Though knowledge of German language is not a pre-requisite for admission, it is certainly very useful for managing everyday life and studies in Germany. Therefore, we encourage our international students to learn some German before the beginning of the Program and to take advantage of numerous language learning opportunities offered by the University of Göttingen while studying here. Specifically, students can attend all the courses offered by the University's language center (ZESS) free of charge.

Curriculum

In order to gain your LL.M. degree, you will have to obtain at least 60 ECTS credits. 20 credits will be awarded for the completion of the individual master's module, which involves the preparation and writing of a master's thesis. The remaining 40 ECTS credits can be obtained by completing a sufficient number of group study modules, each of which equals to at least 5 ECTS credits. The list of modules can vary slightly from year to year, but the examples below generally provide a good idea of the available modules:

Fundamentals of Intellectual Property Law
Fundamentals of Information Technology Law
Advanced Intellectual Property Law
Advanced Information Technology Law
E-Commerce Law
Competition Law
Data Protection Law
Media and Telecommunications Law
Information Technology and Legal Informatics
Economic Foundations of IP and IT Law
International and Comparative IP and IT Law
Transnational Enforcement of IP and IT Law

Why study in Göttingen?

The University of Göttingen is constantly ranked among the best German higher education institutions in various national and international university rankings. Since its foundation in 1737, it has provided excellent study and research opportunities to students and scholars from all over the world, including more than 40 Nobel Prize winners. Besides the instruction and guidance from prominent professors and other experts, Göttingen students benefit from the access to first-class study facilities, for example Göttingen State and University Library, which is one of the largest libraries in Germany, containing around 8 million items and providing access to numerous legal and other scholarly databases.

Göttingen University's Faculty of Law enjoys excellent reputation for teaching, research, and professional development. Throughout the centuries of its existence, it has been renowned for advancing the legal science and offering outstanding legal training by eminent jurists like Johann Stephan Pütter or Rudolf von Jhering. Consequently, Göttingen has always been a very attractive place for those wishing to study law, including some famous historic figures like Otto von Bismarck or Wilhelm von Humboldt.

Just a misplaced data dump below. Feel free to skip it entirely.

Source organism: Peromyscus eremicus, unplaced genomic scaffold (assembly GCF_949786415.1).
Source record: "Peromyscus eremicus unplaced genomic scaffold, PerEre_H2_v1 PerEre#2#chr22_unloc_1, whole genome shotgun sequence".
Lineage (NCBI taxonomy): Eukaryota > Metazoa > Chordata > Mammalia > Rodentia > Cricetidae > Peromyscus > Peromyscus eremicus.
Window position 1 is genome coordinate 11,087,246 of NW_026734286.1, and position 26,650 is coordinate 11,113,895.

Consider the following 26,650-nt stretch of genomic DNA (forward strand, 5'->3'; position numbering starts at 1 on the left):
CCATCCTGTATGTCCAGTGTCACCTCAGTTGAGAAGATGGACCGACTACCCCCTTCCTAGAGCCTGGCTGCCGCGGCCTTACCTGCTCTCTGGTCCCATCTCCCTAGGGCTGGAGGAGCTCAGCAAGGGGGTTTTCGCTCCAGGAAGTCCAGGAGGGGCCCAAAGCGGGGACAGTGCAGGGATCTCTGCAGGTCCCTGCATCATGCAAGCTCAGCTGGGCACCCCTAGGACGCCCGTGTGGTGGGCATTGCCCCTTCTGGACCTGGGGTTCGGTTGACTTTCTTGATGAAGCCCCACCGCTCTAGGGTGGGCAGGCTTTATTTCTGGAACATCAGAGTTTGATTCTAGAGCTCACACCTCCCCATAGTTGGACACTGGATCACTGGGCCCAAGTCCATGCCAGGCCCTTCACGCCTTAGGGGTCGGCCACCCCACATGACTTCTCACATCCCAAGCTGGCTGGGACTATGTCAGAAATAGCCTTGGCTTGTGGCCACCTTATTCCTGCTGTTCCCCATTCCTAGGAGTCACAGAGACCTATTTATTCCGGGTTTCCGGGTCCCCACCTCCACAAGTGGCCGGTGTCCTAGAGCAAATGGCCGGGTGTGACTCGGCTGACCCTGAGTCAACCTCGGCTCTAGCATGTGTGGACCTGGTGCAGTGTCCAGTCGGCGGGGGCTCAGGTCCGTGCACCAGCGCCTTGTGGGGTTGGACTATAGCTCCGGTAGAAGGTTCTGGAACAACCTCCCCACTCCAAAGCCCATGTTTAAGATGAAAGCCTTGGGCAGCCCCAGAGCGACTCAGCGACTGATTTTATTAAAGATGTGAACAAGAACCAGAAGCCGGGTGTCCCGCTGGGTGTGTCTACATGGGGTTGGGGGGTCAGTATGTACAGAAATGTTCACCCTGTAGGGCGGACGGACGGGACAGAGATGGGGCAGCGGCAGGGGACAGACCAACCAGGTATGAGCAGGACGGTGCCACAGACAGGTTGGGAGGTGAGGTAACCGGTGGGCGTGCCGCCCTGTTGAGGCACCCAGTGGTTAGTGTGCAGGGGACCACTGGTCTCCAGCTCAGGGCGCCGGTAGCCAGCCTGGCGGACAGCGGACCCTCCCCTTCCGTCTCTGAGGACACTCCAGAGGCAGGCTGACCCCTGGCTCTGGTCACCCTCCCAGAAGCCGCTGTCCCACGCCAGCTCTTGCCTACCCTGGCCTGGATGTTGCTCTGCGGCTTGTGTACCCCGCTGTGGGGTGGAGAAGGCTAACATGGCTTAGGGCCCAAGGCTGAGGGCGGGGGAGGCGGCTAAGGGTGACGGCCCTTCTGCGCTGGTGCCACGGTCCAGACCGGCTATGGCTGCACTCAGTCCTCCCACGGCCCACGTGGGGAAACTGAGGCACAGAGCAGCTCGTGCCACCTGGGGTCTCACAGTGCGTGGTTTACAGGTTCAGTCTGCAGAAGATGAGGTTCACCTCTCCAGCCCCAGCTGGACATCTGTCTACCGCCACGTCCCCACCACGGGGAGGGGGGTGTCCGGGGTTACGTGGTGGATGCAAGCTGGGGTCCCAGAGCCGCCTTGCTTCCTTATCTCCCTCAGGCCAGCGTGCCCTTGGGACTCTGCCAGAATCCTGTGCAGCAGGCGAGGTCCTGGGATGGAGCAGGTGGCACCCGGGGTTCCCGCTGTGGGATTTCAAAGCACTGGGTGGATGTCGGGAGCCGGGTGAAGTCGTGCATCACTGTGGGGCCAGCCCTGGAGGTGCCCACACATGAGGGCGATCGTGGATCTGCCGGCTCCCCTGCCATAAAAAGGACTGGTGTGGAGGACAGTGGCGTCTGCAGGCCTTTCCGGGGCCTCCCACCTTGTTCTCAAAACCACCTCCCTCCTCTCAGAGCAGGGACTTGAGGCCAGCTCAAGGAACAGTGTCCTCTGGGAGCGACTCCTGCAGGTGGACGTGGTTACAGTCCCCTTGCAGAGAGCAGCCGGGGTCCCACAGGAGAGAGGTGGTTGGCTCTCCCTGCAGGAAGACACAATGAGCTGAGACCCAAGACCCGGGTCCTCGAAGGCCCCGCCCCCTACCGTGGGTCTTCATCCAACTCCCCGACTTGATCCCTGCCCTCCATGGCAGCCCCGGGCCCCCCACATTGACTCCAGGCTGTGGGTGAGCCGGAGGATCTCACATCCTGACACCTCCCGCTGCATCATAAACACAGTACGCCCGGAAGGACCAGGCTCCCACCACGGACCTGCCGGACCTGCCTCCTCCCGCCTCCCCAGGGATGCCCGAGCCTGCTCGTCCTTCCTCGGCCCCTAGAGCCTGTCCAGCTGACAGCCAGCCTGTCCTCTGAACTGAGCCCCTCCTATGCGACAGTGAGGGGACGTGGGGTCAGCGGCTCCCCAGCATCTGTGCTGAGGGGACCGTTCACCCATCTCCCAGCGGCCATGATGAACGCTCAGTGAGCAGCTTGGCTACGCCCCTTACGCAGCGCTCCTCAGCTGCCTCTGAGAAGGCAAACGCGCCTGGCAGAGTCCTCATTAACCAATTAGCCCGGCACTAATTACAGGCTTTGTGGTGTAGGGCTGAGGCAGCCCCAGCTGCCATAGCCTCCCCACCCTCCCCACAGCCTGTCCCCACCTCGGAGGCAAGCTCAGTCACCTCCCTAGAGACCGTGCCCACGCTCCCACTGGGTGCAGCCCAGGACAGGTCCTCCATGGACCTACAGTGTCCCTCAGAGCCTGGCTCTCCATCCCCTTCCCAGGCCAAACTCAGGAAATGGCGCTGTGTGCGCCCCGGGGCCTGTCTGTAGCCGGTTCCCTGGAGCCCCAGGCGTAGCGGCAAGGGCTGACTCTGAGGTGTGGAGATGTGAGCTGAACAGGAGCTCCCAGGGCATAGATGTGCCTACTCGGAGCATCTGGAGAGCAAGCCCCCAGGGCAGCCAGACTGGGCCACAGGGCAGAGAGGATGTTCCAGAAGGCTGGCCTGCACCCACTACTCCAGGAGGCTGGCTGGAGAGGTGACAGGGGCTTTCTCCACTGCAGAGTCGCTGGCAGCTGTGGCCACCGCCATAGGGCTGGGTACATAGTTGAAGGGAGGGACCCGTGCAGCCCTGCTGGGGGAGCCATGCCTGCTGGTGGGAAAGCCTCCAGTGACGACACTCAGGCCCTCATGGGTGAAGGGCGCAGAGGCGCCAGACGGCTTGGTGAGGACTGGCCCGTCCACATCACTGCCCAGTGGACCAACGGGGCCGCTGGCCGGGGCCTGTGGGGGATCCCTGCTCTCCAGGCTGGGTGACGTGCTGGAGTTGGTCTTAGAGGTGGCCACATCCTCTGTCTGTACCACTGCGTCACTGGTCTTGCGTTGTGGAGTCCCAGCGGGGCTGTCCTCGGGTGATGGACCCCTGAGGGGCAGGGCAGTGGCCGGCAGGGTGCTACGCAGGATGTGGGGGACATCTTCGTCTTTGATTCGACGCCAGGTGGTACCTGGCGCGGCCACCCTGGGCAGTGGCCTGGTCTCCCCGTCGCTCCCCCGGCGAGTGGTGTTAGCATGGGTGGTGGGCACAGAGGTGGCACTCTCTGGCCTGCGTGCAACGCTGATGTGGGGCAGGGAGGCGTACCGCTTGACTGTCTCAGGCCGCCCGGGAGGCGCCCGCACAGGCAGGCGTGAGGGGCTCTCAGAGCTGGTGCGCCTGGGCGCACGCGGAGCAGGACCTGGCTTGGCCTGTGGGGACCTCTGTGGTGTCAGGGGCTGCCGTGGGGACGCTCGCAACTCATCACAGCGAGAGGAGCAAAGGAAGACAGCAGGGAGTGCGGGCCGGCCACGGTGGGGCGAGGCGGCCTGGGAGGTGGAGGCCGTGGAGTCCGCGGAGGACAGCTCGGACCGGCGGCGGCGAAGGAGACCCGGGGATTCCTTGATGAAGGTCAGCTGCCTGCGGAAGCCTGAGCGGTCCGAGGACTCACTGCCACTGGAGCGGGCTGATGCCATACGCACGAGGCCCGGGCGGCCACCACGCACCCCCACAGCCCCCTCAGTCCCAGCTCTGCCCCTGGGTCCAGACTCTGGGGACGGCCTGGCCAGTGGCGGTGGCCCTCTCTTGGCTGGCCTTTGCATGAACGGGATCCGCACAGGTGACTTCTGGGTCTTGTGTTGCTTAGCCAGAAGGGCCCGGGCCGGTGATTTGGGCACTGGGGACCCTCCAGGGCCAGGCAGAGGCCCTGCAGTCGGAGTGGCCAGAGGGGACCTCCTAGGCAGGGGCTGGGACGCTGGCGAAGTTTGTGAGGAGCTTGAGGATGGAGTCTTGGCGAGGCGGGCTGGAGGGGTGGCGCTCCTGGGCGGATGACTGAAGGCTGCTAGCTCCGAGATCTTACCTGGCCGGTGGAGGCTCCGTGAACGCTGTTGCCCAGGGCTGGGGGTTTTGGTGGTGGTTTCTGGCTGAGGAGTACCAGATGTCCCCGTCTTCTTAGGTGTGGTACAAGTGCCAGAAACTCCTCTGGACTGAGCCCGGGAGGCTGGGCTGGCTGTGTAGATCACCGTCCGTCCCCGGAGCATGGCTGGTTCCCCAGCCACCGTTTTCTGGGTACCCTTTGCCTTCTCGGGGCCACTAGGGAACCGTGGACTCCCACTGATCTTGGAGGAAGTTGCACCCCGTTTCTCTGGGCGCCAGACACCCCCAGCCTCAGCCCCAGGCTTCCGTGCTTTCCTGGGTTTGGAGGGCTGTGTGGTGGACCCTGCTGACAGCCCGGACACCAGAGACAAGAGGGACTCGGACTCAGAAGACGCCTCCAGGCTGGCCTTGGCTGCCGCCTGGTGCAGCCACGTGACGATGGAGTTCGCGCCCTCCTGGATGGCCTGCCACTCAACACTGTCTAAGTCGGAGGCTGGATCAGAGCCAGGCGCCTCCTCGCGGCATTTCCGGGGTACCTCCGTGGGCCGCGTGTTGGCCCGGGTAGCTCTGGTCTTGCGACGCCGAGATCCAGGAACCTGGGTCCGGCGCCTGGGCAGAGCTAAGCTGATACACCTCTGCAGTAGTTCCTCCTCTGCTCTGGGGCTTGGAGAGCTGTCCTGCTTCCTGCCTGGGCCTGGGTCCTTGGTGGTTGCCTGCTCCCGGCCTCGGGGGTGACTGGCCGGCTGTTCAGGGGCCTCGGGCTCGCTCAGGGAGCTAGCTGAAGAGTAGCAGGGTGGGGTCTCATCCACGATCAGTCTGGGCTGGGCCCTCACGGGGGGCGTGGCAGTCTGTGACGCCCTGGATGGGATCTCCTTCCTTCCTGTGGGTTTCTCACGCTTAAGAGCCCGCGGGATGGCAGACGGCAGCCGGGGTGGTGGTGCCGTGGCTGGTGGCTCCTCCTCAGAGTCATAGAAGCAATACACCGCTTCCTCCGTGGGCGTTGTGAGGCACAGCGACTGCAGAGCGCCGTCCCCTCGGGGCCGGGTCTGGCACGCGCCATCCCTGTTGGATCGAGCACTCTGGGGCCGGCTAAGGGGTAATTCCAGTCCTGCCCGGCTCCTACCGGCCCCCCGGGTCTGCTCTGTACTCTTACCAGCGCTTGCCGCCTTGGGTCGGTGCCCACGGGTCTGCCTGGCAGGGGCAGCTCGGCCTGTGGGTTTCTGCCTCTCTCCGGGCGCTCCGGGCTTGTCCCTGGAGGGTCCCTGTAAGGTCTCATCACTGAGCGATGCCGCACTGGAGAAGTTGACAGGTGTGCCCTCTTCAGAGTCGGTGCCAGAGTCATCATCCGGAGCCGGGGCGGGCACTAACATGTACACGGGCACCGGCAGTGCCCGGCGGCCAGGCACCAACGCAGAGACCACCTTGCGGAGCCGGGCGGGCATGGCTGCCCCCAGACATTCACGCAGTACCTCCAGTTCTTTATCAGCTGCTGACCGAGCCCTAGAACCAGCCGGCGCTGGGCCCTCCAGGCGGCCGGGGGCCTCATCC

A number of attractive features make studying law in Göttingen especially rewarding. For example, legal education here has a strong link to practice, offering classes not only by professors, but also by practicing attorneys and other practitioners. In addition, many professors are also active outside the academia, for example as legal advisers, members of legislative commissions or judges of highest courts.

Another appealing aspect of Göttingen Law Faculty is its internationality. As well as hosting students from all over the world and providing numerous exchange opportunities, the Faculty also offers classes by visiting professors from other countries and is involved in continuous international cooperation through various dedicated bodies like German-Chinese Legal Science Institute or European Academy of Law and ICT.

Further advantages for law students in Göttingen derive from the wide variety of specialized institutes and other specialization clusters, which ensure that numerous legal subjects can be studied from multiple perspectives and in all their aspects. For example, the Institute of Business Law lets the students of IP and IT law benefit from the combined expertise of Professor Körber, a well-known expert on telecommunication law, competition law and law of search engines; Professor Spindler, the author of popular commentaries and monographs on e-commerce, electronic media, open source and other topics; Professor Wiebe, renowned for his works on ICT law, unfair competition, copyright and data protection; as well as other specialists in these and related areas. Professors Körber, Spindler and Wiebe are also involved in numerous legal policy development activities in Germany, Europe and beyond. These professors were actively engaged in establishing the LIPIT Program and currently they make up its Academic Board.